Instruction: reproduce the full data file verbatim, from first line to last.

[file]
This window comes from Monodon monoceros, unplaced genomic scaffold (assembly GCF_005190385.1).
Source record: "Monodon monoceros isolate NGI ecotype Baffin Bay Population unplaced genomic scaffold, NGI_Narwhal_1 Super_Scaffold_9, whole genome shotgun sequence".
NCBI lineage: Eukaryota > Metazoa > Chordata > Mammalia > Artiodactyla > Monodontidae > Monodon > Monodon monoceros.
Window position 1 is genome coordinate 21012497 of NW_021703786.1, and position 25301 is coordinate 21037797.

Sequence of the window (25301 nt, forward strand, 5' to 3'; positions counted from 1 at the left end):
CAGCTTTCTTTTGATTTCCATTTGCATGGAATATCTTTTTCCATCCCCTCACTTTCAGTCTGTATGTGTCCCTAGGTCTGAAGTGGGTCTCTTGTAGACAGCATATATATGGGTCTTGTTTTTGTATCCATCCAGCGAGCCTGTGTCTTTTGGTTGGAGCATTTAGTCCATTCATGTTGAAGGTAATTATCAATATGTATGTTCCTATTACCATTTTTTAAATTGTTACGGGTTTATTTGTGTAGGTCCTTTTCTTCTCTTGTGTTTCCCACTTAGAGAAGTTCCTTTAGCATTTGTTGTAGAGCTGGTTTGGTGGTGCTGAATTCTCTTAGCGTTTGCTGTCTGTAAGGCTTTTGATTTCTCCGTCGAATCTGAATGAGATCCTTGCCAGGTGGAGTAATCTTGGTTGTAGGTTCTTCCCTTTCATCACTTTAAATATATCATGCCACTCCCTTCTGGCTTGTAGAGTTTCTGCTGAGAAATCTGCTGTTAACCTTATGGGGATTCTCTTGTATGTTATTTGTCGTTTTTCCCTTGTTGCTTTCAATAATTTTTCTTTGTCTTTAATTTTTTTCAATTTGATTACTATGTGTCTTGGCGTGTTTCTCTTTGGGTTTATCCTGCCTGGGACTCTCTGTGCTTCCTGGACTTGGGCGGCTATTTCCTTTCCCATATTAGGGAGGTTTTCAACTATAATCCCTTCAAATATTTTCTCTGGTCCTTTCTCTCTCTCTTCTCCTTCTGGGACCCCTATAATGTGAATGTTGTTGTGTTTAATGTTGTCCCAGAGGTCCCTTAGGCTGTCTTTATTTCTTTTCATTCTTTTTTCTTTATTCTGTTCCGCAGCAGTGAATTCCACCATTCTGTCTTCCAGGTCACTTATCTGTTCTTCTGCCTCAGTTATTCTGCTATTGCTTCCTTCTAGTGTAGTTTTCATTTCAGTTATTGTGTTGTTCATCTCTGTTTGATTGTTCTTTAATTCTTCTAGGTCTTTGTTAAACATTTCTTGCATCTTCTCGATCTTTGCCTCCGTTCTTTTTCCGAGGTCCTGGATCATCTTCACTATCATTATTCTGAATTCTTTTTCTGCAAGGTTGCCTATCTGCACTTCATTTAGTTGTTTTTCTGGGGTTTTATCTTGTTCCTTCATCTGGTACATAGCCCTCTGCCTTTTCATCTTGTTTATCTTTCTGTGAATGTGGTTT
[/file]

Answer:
This window comes from Monodon monoceros, unplaced genomic scaffold (assembly GCF_005190385.1).
Source record: "Monodon monoceros isolate NGI ecotype Baffin Bay Population unplaced genomic scaffold, NGI_Narwhal_1 Super_Scaffold_9, whole genome shotgun sequence".
NCBI lineage: Eukaryota > Metazoa > Chordata > Mammalia > Artiodactyla > Monodontidae > Monodon > Monodon monoceros.
Window position 1 is genome coordinate 21012497 of NW_021703786.1, and position 25301 is coordinate 21037797.

Sequence of the window (25301 nt, forward strand, 5' to 3'; positions counted from 1 at the left end):
CAGCTTTCTTTTGATTTCCATTTGCATGGAATATCTTTTTCCATCCCCTCACTTTCAGTCTGTATGTGTCCCTAGGTCTGAAGTGGGTCTCTTGTAGACAGCATATATATGGGTCTTGTTTTTGTATCCATCCAGCGAGCCTGTGTCTTTTGGTTGGAGCATTTAGTCCATTCATGTTGAAGGTAATTATCAATATGTATGTTCCTATTACCATTTTTTAAATTGTTACGGGTTTATTTGTGTAGGTCCTTTTCTTCTCTTGTGTTTCCCACTTAGAGAAGTTCCTTTAGCATTTGTTGTAGAGCTGGTTTGGTGGTGCTGAATTCTCTTAGCGTTTGCTGTCTGTAAGGCTTTTGATTTCTCCGTCGAATCTGAATGAGATCCTTGCCAGGTGGAGTAATCTTGGTTGTAGGTTCTTCCCTTTCATCACTTTAAATATATCATGCCACTCCCTTCTGGCTTGTAGAGTTTCTGCTGAGAAATCTGCTGTTAACCTTATGGGGATTCTCTTGTATGTTATTTGTCGTTTTTCCCTTGTTGCTTTCAATAATTTTTCTTTGTCTTTAATTTTTTTCAATTTGATTACTATGTGTCTTGGCGTGTTTCTCTTTGGGTTTATCCTGCCTGGGACTCTCTGTGCTTCCTGGACTTGGGCGGCTATTTCCTTTCCCATATTAGGGAGGTTTTCAACTATAATCCCTTCAAATATTTTCTCTGGTCCTTTCTCTCTCTCTTCTCCTTCTGGGACCCCTATAATGTGAATGTTGTTGTGTTTAATGTTGTCCCAGAGGTCCCTTAGGCTGTCTTTATTTCTTTTCATTCTTTTTTCTTTATTCTGTTCCGCAGCAGTGAATTCCACCATTCTGTCTTCCAGGTCACTTATCTGTTCTTCTGCCTCAGTTATTCTGCTATTGCTTCCTTCTAGTGTAGTTTTCATTTCAGTTATTGTGTTGTTCATCTCTGTTTGATTGTTCTTTAATTCTTCTAGGTCTTTGTTAAACATTTCTTGCATCTTCTCGATCTTTGCCTCCGTTCTTTTTCCGAGGTCCTGGATCATCTTCACTATCATTATTCTGAATTCTTTTTCTGCAAGGTTGCCTATCTGCACTTCATTTAGTTGTTTTTCTGGGGTTTTATCTTGTTCCTTCATCTGGTACATAGCCCTCTGCCTTTTCATCTTGTTTATCTTTCTGTGAATGTGGTTT